German Chancellor Angela Merkel and French President Nicolas Sarkozy have reaffirmed their commitment to keep Greece in the eurozone following an emergency conference call with George Papandreou, the Greek Prime Minister.
The German and French leaders have also reiterated their desire for eurozone members to sign off on the proposed second £96 billion Greek bailout agreed in July.
This follows the initial £96 billion package sanctioned by the European Union and the International Monetary Fund (IMF) in May last year.
In return, the Greek authorities have vowed to stick to the terms of the agreement by continuing to reduce their deficit.
Merkel and Sarkozy, in a joint statement Wednesday night, said: "Putting into place commitments of the [bailout] programme is essential for the Greek economy to return to a path of lasting and balanced growth."
Markets reacted positively to the news on Thursday, with the pan-European FTSEurofirst 300 up 0.8 per cent in early trading. Earlier, the FTSE Asia-Pacfic index gained 0.9 per cent as fears over Greek debt eased.
However the fear that Greece was heading for bankruptcy caused panic in the markets on Wednesday, with Jacek Rostowski, the Prime Minister of Poland, suggesting that the entire European project was in jeopardy.
“Europe is in danger,” he told the European Parliament. “If the eurozone breaks up, the European Union will not be able to survive, with all the consequences that one can imagine.”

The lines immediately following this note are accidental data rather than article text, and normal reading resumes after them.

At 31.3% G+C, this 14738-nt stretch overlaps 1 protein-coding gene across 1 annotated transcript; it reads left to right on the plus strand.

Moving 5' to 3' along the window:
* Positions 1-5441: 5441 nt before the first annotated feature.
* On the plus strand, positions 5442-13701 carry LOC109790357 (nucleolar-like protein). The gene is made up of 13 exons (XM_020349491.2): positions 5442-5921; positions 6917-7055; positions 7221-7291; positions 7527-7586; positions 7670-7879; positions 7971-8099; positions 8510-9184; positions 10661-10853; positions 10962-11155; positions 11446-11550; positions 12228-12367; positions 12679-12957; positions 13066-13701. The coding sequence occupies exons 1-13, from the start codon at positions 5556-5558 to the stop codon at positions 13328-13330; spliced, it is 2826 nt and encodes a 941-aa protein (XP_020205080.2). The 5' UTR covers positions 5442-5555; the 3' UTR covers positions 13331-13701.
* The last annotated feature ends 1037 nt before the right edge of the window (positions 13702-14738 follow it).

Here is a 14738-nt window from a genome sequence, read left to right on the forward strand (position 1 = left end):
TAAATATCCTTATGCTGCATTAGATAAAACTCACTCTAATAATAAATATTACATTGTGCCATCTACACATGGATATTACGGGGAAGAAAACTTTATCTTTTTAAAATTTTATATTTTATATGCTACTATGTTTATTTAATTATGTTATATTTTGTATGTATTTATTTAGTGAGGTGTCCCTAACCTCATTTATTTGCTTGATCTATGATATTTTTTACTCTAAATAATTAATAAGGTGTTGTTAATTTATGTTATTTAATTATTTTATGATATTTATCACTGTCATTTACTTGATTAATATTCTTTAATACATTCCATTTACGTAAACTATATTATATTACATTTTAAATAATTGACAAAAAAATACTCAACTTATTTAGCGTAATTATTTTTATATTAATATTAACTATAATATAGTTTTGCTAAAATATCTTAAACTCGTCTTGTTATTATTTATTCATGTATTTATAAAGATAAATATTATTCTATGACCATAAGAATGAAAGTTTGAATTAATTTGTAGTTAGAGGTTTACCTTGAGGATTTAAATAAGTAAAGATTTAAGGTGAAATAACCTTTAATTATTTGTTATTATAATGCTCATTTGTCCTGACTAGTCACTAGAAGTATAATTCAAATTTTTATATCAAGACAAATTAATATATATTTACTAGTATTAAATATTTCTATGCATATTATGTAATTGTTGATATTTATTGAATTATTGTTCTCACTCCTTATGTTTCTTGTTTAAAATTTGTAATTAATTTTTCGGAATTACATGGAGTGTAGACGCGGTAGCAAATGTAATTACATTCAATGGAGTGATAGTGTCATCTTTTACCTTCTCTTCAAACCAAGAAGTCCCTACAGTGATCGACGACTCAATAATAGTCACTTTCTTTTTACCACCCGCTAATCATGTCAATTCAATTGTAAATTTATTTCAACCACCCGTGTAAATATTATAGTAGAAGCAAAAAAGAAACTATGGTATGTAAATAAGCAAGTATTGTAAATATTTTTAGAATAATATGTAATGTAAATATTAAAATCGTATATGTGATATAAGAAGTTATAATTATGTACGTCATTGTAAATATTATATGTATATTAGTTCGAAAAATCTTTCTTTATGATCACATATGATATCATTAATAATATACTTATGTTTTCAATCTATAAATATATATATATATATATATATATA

Amid the chaos, European Commission President Jose Manuel Barroso demanded greater federalism within the union, saying: “This is a fight for the economic and political future of Europe. This is a fight for what Europe represents in the world. This is a fight for European integration itself.”
However, scepticism remained, with UKIP leader Nigel Farage telling the European Parliament “we all know that Greece is going to default.”
Muddying the waters further, the German transport minister, Peter Ramsauer, suggested it would "not be the end of the world if Greece was forced to leave the eurozone,” while the German Vice Chancellor suggested that a Greek default was becoming inevitable.
Wednesday evening’s call may go some way to stabilising the markets short-term, however, doubt remains as to the long-term viability of Greece within the eurozone as its economic growth struggles to match its debt obligations.
On Wednesday morning, Nick Clegg warned that Britain faced a "stark economic reality" amid the turmoil in Europe.
In Italy, Silvio Berlusconi has pushed through a second package of contentious austerity cuts in the hope of calming the bond markets.
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